Amsterdam may13 v3_picconi

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managing complex global carve-outs. a case study and lessons learned from an HR and organisational perspective. the Areva T&D case

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Amsterdam may13 v3_picconi

  1. 1. 1MANAGING COMPLEX GLOBAL CARVE-OUTSA CASE STUDY AND LESSONS LEARNED FROM AN HR ANDORGANISATIONAL PERSPECTIVE5 Merger IntegrationManagement ForumAmsterdam, Sheraton SchipolMay 14th, 2013Francesco Picconi
  2. 2. Introducing Francesco PicconiGroup Head of HR at Falck, ItalyHR Director, South Europe & Africa, Areva T&D, ItalyHR Director, BU Corus Colors, Corus Group, UKGroup OD Director, Indesit Company, ItalyHR Director BU, Transolver/Fraikin, Fiat Iveco, FranceOD Manager, Automotive Lighting, Fiat Magneti Marelli, GermanyHR Manager Global Marketing and Sales, GE Oil&Gas, ItalyBUT MOST IMPORTANTLY……A Multicultural HR passionate for M&A, JV, Post-Mergers Integrationin International/ Global contextsit.linkedin.com/in/francescopicconi/2 Phone +39 335 5351875
  3. 3. 3What is a carve-outA carve-out is the process through which a Company divestssubsidiaries, divisions, B.U.’s, assets to:- another company- a combination of companies- individualsin exchange for cash, securities or assets as consideration
  4. 4. 4The buyer can be:- - another Company (acquisition)- - a combination of Companies in view of a joint managementor a subsequent carve-out: the Areva T&D case- - Its own shareholders (spin-off)- - the public stock market (IPO)- - the subsidiary’s management (Management Buy Out)What is a carve-out
  5. 5. 5Carve-out and AcquisitionCompany Aw/o subsidiary BOld Sub BCompany CCash, securities orassets as consideration
  6. 6. 6Carve-out and Spin-offCompany Aafter spinoffNewcompany BShareholders receiveShares of company BOld shareholders still own shares of company A,which now only represent ownership of A without B.
  7. 7. 7Rationales for carve-outsKaplan and WeisbachChange of focus or corporate strategy (40%)Unit unprofitable or mistake (22%)Sale to pay off leveraged finance (29%)Antitrust (2%)Need cash (3%)Defend against takeover (1%)Good price (3%)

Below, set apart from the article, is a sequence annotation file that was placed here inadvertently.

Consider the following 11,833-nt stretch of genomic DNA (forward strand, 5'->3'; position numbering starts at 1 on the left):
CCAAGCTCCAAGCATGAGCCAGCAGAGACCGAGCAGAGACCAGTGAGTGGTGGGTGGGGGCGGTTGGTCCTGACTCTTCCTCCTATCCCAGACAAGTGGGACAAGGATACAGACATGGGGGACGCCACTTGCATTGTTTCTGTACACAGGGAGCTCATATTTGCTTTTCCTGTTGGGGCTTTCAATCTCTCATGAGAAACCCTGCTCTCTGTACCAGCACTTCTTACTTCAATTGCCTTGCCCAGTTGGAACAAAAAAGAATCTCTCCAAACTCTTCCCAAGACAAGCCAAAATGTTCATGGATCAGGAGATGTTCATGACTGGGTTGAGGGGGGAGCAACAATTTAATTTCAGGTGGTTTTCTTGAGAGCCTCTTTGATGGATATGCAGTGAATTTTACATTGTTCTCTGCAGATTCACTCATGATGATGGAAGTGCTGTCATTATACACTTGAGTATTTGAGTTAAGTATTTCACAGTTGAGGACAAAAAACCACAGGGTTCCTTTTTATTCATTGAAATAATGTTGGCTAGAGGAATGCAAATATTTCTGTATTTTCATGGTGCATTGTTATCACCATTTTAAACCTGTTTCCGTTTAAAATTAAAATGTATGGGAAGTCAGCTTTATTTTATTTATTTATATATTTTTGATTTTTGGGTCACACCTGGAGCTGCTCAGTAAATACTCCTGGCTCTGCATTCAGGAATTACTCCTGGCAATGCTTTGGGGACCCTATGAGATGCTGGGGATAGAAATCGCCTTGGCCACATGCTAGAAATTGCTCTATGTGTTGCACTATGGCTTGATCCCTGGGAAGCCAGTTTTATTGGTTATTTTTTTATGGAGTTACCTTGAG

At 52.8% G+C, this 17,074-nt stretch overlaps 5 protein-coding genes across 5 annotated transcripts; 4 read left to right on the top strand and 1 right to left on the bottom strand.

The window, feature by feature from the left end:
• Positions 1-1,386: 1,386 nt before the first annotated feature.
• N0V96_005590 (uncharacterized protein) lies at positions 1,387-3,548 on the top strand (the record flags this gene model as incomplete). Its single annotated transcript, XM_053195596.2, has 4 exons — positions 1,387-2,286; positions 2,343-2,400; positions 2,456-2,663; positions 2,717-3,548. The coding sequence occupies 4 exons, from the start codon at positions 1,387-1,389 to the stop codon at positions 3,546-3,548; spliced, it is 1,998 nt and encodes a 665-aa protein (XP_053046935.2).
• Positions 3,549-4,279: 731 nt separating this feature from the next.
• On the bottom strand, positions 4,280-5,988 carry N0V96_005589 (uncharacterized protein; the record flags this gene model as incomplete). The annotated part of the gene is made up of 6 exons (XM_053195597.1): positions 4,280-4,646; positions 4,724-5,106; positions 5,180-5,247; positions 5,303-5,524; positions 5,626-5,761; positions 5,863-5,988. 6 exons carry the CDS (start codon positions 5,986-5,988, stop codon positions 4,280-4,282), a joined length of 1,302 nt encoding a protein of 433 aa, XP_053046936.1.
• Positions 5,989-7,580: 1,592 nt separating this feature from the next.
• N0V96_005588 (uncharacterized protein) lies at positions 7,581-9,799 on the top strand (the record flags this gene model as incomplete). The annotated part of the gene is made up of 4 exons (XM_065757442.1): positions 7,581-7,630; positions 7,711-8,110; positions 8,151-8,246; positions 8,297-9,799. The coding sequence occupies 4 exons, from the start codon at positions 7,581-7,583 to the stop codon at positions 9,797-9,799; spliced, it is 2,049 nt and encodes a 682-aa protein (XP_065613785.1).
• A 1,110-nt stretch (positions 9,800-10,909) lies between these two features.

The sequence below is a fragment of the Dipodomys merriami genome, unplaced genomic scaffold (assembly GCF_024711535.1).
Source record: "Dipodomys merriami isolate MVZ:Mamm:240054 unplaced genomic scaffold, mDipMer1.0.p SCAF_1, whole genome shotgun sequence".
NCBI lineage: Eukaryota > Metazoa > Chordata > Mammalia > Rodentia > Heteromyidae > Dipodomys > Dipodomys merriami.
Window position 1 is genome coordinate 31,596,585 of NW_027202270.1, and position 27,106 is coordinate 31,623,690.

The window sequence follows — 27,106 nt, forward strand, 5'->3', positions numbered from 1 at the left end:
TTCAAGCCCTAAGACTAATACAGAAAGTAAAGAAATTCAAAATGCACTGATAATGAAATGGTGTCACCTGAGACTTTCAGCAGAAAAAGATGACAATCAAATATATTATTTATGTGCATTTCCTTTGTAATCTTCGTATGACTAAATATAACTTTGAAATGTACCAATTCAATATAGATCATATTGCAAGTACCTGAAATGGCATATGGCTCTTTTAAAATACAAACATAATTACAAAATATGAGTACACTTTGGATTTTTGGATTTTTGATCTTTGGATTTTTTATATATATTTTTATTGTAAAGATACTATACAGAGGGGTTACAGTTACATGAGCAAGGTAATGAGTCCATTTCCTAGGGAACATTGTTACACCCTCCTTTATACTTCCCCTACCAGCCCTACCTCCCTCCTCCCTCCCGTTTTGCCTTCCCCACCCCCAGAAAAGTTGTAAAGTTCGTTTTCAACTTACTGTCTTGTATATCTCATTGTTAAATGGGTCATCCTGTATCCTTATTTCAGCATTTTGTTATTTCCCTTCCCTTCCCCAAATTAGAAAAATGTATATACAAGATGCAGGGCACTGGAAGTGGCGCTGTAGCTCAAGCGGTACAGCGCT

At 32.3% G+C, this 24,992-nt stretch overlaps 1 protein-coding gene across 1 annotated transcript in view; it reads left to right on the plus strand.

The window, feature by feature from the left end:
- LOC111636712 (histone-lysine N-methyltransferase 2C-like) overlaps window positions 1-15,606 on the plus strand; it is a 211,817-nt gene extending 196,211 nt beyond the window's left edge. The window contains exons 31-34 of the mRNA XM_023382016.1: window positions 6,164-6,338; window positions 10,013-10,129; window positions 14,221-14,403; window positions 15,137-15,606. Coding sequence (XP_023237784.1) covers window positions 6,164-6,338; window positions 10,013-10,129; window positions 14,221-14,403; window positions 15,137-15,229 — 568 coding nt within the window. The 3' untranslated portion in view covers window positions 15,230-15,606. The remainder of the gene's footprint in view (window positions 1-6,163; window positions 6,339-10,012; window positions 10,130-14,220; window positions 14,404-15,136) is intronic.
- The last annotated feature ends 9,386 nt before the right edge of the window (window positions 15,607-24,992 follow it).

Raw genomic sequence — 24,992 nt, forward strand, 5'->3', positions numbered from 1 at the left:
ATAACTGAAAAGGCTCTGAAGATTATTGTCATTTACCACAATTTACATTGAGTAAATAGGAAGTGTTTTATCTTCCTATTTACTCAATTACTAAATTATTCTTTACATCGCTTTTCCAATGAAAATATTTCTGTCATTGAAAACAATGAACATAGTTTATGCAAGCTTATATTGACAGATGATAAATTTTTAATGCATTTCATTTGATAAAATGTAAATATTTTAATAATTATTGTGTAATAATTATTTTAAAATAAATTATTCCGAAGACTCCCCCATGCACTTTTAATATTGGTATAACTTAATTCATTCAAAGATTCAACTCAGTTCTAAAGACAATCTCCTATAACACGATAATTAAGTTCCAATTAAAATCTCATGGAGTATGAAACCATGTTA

8. 8. Global carve-outs: organisation and HR aspectsWe will focus on the most frequent case, whereas the carved-out organisation is then integrated into one or more acquiringorganisations.We will focus on the carve-out planning and execution from anorganisation and HR perspectives.8
  9. 9. In complex global carve-outs, workforce allocation difficultydepends on whether employees belong to:1) A well defined Division/B.U. or a Country entirely carved out2) A Core Function, dedicated both to the carved-outorganisation and to the original organisation (f.i. Global Sales,Global Services , Global R&D)3) A Shared Services Function, providing support to both thecarved-out and the original organisations. These are normallystaff functions (f.i. HR, Finance, Sourcing, EHS)9The planning phase:workforce allocation issues
  10. 10. 10Global CEOGlobal HRGlobalFinanceBU 1 BU 2 BU 3GlobalSalesGlobalServicesGlobalR&DDifficulty of workforce allocation in organisations to be carved out:Low (full carve-out of B.U.)Medium (partial carve-out of core functions)High (partial carve-out of support functions)The planning phase:workforce allocation issues
  11. 11. 11BU 3 CEOBU HR BU FinancePL 1 PL 2 PL 3BUSalesBUServicesBU R&DDifficulty of workforce allocation in a case of a subsequent carve-out:Low – Full carve-out of PL to C1 or C2Medium – Splitted between C1 and C2High - Splitted between C1 and C2Future of the BU CEO?The planning phase:workforce allocation issues